Artist Profile: Nick Briz

(0)

Part of an ongoing series of interviews with artists who have developed a significant body of work but may not (yet) be well known to our readers. Nick Briz is an artist/educator/organizer living in Chicago, and co-founder of the conference and festival GLI.TC/H. This interview took place via Google Drive.

Nick Briz, The Glitch Codec Tutorial (2010-2011). Screenshot from YouTube video.

Daniel Rourke: You are involved in an "improvisational realtime/performance media art event" at the moment called "No Media," where participants are explicitly discouraged from preparing before they take part, or from creating documentation of any kind. I was lucky enough to see the first iteration of No-Media at GLI.TC/H 2112. I think my favourite performance involved a collaboration between Evan Kühl (of Vaudeo Signal), Curt Cloninger and yourself, scrambling to get something, anything, to work. The mania of this performance stood out because of its simplicity. At base I was watching a blindfolded anarchic poet stammering over ambient noise, but it really felt as if something important had happened. I wanted to start from this stripped-back position. Before we talk about media, why no media?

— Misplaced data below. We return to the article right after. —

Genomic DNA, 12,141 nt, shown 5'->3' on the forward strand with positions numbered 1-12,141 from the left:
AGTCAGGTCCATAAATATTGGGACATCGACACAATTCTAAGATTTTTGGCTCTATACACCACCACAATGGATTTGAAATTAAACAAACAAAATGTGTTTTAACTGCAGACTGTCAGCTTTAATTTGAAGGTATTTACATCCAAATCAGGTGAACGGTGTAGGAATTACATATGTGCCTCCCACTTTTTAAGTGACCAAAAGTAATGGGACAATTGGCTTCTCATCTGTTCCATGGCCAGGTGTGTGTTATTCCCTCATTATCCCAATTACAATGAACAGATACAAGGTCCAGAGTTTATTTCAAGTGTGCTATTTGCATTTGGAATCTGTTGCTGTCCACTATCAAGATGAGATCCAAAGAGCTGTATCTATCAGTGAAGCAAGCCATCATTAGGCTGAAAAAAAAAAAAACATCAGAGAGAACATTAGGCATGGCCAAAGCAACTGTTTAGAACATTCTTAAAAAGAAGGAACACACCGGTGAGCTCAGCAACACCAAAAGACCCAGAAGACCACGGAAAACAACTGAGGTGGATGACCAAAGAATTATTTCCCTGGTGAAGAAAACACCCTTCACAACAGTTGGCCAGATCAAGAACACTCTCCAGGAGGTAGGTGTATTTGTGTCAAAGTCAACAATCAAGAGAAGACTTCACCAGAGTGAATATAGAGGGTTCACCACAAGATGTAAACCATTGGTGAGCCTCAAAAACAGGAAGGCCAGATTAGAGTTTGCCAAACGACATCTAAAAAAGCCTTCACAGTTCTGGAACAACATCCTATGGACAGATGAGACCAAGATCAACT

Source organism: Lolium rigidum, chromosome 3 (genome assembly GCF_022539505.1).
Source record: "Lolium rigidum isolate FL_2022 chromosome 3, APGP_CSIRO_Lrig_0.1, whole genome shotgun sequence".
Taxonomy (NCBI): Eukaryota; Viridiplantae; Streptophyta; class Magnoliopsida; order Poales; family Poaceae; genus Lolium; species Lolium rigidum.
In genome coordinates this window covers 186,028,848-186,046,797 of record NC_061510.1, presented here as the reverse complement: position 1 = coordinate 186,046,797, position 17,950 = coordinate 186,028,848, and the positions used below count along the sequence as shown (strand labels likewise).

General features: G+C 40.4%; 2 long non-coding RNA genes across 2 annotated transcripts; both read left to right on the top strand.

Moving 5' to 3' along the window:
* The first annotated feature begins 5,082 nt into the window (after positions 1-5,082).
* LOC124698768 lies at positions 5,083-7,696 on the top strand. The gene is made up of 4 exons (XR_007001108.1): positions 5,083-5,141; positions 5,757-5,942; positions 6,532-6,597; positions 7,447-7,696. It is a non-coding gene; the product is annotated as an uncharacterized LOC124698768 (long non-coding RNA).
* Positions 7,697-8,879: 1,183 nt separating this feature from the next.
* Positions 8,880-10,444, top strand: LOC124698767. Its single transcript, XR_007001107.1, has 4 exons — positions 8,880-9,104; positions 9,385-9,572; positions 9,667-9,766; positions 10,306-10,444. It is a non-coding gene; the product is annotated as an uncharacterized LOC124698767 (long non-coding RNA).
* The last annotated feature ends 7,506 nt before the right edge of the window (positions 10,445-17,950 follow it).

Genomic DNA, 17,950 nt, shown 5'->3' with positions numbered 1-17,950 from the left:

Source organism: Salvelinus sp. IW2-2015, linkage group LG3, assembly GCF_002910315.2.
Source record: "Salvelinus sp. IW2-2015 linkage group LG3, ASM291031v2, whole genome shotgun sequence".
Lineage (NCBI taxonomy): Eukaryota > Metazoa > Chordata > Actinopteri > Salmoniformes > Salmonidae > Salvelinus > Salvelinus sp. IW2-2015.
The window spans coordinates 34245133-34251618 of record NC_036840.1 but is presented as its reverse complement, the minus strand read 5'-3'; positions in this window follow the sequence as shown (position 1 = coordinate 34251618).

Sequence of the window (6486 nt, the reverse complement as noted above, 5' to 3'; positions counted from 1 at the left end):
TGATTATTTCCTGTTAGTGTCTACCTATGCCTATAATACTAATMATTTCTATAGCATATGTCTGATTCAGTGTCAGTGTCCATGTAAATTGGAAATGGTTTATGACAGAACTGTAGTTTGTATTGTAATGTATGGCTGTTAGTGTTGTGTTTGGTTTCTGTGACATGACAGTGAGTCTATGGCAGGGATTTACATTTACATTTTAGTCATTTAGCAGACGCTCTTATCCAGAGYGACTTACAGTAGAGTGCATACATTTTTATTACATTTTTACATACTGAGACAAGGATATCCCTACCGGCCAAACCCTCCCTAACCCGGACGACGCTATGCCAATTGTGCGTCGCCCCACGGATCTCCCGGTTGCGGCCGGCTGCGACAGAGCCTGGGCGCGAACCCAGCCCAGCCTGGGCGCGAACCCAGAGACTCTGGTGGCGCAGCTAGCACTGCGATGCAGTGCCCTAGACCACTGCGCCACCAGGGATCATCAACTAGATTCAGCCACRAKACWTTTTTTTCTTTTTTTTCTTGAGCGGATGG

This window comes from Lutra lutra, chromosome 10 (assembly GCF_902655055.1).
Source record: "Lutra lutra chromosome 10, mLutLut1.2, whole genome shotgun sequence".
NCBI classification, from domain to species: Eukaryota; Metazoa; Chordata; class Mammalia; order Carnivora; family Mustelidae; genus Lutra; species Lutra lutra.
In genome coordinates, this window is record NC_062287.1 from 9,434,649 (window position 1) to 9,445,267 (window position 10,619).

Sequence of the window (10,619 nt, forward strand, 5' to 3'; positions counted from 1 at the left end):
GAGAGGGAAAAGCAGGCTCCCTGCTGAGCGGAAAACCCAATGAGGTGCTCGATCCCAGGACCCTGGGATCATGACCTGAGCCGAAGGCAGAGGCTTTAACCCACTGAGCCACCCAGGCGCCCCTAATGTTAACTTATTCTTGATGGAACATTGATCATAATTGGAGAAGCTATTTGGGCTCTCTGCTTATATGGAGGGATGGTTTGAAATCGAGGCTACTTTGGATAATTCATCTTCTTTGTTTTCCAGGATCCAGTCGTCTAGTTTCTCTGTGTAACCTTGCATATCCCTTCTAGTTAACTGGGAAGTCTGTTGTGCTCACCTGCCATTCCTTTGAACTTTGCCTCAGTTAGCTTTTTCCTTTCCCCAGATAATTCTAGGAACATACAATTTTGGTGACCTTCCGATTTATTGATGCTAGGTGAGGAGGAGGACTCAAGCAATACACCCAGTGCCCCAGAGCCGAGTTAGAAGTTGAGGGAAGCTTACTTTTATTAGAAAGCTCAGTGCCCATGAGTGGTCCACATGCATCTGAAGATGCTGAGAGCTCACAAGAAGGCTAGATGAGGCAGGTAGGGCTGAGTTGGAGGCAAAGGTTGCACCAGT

Nick Briz: NO-MEDIA was initially a performance experiment proposed by Jason Soliday for GLI.TC/H 2112 >> && JasonJeff + I have continued organizing 'em since. The premise is this: artists w/any kind of performative discipline (realtime A/V, jazz, dance, expanded cinema, noise, comedy, spoken word, etc) sign up. They get randomly paired w/two other performers at a random point in the evening (no one knows when or who until their names show up on the screen). They perform for 10mins. You’re not allowed to prepare any material (bring what tools/gear/props you want but there's NO time set aside for preparation) and there's NO documentation. 

So far they've been a lot of fun, very messy + very inspiring. Re:my performance with Curt and Evan at the first NO-MEDIA, I'm not totally sure if this is the "something" you refer too... but for me there was a point a few mins into the performance where I realized what I was trying to do (some google chrome live coding) wasn't going to work... and I stopped... and I looked over at Evan and Curt... and totally changed my game plan... I don't want to go into detail re:what I started to project on a blindfolded Curt Cloninger... cause I don’t want to break the second rule of NO-MEDIA (no documentation ;)

DR: Your recent video essay, an open letter to Apple Computers, garnered a lot of support from glitch art / (new) media art communities. Can you talk about the politics of this work, and how it relates to glitch art methodologies?

Nick Briz, Apple Computers (2013). Single-channel video with sound.